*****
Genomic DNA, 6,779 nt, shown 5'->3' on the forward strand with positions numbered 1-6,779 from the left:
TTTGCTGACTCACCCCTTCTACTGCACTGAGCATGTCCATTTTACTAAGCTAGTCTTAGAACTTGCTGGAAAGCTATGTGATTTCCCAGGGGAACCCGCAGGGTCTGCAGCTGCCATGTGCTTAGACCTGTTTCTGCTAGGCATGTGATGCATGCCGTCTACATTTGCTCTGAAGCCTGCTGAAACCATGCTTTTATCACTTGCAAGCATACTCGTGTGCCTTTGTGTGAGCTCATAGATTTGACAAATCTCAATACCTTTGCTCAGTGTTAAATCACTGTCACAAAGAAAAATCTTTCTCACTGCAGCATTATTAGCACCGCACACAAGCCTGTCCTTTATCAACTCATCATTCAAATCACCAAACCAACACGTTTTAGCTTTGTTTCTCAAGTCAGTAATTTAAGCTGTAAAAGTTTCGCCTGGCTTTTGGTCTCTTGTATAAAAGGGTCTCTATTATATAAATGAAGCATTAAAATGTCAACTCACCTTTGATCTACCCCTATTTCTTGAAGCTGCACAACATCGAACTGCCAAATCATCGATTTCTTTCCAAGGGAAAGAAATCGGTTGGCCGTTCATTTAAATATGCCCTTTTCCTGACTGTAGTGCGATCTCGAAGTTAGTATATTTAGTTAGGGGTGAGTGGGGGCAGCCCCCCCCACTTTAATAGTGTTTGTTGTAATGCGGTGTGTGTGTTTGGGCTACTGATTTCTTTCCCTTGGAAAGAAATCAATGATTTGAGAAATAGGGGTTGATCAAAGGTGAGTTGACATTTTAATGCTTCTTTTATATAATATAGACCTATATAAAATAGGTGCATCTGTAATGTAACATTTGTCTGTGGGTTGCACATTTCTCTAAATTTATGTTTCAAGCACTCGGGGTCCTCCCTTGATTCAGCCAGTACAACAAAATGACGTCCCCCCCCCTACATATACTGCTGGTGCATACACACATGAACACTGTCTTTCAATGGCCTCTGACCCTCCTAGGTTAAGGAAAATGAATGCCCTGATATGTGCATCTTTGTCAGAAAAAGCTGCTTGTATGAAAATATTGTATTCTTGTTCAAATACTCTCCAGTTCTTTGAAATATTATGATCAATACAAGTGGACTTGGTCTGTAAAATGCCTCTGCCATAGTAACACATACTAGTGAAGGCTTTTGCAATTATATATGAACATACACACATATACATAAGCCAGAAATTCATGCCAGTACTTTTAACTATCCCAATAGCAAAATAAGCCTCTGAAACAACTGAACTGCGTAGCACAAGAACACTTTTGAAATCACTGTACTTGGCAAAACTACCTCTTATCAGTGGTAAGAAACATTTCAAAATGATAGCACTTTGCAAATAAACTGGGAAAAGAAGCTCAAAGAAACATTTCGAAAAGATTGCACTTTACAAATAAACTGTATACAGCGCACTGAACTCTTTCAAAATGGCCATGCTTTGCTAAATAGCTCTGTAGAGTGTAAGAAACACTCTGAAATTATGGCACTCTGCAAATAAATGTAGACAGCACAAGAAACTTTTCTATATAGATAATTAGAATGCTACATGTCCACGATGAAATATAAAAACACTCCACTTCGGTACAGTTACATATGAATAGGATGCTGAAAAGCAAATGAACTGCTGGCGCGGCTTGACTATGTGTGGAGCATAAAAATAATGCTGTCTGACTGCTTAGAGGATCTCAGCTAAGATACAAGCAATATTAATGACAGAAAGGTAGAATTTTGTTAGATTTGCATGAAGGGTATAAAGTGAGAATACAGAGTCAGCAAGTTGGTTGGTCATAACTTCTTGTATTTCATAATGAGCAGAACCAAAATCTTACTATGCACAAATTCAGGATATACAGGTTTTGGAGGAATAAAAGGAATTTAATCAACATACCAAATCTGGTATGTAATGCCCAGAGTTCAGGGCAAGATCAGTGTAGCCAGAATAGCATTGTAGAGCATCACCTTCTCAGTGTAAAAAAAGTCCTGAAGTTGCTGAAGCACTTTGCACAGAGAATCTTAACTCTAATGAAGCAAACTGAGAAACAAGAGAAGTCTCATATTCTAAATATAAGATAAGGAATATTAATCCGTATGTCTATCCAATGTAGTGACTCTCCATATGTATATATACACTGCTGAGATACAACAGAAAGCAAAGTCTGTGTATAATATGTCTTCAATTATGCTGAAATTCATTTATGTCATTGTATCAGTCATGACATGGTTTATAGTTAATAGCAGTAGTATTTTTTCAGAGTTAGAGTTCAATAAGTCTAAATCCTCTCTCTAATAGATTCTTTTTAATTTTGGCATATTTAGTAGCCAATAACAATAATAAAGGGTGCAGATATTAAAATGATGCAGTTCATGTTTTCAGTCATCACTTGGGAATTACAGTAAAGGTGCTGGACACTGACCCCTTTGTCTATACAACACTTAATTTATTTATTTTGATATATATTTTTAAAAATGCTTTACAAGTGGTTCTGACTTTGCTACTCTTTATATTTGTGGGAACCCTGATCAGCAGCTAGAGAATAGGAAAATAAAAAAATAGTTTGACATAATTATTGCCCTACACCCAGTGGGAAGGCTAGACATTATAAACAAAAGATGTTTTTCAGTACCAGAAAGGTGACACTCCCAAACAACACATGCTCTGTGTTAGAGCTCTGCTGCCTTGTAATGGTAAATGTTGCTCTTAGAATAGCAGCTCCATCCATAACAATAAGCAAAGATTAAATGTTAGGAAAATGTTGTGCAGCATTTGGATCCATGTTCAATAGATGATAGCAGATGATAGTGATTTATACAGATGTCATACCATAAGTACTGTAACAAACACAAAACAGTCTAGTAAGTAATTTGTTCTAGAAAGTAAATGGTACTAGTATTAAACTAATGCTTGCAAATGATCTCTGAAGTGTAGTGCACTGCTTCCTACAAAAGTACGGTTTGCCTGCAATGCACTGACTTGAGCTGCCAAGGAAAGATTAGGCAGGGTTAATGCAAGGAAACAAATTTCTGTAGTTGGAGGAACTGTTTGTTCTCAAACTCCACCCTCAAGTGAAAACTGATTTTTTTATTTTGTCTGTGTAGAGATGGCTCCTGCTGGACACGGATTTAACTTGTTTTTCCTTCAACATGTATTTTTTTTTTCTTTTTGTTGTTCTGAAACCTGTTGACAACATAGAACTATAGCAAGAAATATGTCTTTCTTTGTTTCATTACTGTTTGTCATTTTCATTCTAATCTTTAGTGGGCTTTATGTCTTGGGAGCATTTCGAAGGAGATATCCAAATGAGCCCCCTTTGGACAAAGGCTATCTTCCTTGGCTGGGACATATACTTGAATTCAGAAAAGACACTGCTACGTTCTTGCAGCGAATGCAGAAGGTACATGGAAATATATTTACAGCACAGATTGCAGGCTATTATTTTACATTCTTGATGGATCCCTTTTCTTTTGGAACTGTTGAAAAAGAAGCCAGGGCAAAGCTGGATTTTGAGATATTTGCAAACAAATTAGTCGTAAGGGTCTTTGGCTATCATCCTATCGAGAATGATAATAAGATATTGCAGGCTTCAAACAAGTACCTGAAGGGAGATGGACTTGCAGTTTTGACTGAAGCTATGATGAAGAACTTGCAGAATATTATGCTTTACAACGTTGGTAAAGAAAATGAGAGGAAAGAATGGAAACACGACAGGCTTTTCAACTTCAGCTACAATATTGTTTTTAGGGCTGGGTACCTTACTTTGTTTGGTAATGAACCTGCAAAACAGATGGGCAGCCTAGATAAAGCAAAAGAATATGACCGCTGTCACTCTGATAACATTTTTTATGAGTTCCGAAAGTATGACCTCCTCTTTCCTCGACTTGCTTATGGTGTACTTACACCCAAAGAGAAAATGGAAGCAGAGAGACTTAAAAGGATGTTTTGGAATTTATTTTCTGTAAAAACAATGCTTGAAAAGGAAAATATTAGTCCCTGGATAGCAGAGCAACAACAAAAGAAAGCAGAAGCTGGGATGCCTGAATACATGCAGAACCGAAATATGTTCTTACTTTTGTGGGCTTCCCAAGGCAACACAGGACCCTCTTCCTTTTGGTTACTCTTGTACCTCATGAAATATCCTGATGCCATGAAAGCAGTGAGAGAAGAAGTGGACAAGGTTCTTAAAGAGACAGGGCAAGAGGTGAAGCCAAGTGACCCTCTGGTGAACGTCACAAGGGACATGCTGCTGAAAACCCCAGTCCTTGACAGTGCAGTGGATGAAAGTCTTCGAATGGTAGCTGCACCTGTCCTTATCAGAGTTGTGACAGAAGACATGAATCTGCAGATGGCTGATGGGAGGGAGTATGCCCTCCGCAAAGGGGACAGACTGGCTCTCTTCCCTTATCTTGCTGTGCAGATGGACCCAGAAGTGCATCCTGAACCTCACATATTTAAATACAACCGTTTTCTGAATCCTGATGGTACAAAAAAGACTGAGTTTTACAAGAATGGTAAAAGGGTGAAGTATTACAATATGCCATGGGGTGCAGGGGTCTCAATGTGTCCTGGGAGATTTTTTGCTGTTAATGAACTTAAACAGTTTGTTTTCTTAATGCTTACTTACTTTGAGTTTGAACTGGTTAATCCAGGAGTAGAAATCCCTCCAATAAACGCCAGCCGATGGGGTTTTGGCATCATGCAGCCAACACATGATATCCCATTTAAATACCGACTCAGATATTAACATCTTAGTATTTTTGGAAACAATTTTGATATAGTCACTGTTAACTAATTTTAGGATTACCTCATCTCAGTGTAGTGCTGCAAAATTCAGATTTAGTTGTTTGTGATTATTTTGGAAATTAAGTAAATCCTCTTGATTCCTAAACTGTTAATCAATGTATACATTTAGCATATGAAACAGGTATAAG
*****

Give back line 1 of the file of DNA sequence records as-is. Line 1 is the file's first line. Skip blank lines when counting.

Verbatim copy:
Genomic DNA, 6,779 nt, shown 5'->3' on the forward strand with positions numbered 1-6,779 from the left: